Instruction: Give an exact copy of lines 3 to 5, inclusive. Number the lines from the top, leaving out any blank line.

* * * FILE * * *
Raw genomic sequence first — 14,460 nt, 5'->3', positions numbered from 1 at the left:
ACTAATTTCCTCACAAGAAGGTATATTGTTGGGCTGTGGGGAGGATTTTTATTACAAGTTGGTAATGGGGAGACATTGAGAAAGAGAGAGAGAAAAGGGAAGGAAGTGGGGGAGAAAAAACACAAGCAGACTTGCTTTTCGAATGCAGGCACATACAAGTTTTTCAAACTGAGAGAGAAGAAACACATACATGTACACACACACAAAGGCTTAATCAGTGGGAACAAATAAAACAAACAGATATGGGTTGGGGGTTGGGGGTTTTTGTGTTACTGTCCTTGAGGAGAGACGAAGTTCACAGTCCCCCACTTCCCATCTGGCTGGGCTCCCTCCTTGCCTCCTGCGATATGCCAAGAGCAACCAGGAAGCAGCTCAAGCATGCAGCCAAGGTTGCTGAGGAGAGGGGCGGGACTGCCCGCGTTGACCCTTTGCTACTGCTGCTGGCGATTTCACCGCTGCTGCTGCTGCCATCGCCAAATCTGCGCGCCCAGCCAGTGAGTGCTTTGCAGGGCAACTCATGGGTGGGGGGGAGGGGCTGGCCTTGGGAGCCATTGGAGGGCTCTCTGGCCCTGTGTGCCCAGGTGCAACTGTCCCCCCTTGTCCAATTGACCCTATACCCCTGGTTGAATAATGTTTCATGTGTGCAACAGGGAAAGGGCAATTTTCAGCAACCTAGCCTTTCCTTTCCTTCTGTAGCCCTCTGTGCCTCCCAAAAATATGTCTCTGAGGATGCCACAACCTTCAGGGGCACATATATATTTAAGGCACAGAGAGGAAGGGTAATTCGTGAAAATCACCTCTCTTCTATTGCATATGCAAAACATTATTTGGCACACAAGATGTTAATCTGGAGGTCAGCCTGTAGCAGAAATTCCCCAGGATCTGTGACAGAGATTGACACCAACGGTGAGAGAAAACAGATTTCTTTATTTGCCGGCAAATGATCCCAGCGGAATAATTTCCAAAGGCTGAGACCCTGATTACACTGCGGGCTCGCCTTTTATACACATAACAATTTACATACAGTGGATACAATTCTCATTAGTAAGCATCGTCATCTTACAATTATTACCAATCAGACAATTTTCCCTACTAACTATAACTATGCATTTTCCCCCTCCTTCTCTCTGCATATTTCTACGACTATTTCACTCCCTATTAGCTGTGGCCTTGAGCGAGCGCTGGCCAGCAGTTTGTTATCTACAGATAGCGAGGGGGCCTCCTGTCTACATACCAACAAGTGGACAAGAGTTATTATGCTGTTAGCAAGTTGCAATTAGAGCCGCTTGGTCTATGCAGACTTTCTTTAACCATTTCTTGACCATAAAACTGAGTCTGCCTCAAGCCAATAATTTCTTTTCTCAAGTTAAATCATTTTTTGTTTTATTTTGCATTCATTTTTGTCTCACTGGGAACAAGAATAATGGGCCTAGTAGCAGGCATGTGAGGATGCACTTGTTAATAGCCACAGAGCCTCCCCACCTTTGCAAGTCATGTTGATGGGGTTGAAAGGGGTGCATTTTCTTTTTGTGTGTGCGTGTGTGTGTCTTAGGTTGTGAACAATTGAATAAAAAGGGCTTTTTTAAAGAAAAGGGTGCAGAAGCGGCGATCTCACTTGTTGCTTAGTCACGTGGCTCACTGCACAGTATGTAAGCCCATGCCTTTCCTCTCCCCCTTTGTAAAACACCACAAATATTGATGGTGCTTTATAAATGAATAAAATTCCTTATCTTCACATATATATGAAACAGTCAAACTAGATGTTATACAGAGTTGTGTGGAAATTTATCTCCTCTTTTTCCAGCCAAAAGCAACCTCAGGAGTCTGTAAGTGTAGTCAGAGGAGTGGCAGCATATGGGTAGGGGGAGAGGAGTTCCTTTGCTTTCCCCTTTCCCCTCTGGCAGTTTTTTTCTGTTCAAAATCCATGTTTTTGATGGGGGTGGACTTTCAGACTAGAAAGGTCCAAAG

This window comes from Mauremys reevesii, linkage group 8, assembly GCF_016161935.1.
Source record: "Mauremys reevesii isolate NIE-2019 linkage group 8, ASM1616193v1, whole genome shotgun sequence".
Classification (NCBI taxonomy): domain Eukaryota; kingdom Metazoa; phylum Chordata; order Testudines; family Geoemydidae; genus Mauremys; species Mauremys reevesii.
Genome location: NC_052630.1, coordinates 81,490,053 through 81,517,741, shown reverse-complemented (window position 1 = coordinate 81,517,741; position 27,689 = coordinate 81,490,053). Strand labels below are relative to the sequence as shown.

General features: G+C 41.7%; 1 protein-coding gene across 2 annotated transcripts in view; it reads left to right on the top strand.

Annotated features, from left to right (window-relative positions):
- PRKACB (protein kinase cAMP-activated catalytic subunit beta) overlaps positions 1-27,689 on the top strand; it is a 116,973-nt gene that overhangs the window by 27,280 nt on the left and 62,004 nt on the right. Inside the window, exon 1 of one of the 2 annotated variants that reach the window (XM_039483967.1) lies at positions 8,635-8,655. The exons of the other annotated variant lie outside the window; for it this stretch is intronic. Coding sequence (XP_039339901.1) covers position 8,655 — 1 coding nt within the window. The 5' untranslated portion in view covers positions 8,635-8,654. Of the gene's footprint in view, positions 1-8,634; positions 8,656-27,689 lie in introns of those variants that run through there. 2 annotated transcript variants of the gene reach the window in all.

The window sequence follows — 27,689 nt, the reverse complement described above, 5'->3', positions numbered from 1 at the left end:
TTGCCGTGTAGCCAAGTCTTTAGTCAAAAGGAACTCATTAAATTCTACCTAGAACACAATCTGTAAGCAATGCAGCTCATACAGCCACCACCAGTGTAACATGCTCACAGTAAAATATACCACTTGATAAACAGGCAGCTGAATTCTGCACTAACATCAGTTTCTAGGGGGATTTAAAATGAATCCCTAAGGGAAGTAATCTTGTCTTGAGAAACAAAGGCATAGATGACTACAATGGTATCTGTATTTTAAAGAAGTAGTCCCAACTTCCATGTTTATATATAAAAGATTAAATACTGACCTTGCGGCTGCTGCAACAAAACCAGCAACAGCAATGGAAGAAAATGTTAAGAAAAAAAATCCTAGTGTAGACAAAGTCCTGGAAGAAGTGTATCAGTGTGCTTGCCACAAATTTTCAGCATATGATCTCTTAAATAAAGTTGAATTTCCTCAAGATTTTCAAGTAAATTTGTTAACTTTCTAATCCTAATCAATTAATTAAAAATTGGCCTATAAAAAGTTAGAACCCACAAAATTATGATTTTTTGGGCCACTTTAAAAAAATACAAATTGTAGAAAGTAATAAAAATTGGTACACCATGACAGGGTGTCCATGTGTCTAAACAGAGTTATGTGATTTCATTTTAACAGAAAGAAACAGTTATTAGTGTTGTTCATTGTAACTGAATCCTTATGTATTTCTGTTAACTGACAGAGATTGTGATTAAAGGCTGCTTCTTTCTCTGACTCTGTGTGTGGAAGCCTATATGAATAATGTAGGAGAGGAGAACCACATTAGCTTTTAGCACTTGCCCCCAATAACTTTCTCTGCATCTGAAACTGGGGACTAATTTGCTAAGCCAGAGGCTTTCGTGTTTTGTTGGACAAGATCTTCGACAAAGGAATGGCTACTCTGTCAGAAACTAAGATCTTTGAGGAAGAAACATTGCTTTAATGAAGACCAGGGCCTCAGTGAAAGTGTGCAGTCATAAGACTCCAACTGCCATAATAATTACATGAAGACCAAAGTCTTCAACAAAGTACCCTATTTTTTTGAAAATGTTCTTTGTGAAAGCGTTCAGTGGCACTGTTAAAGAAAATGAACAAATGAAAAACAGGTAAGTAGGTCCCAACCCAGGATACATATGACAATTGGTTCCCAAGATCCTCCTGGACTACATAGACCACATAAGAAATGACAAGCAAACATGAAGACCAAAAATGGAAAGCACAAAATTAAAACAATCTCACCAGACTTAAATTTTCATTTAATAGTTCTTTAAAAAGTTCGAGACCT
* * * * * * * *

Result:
This window comes from Mauremys reevesii, linkage group 8, assembly GCF_016161935.1.
Source record: "Mauremys reevesii isolate NIE-2019 linkage group 8, ASM1616193v1, whole genome shotgun sequence".
Classification (NCBI taxonomy): domain Eukaryota; kingdom Metazoa; phylum Chordata; order Testudines; family Geoemydidae; genus Mauremys; species Mauremys reevesii.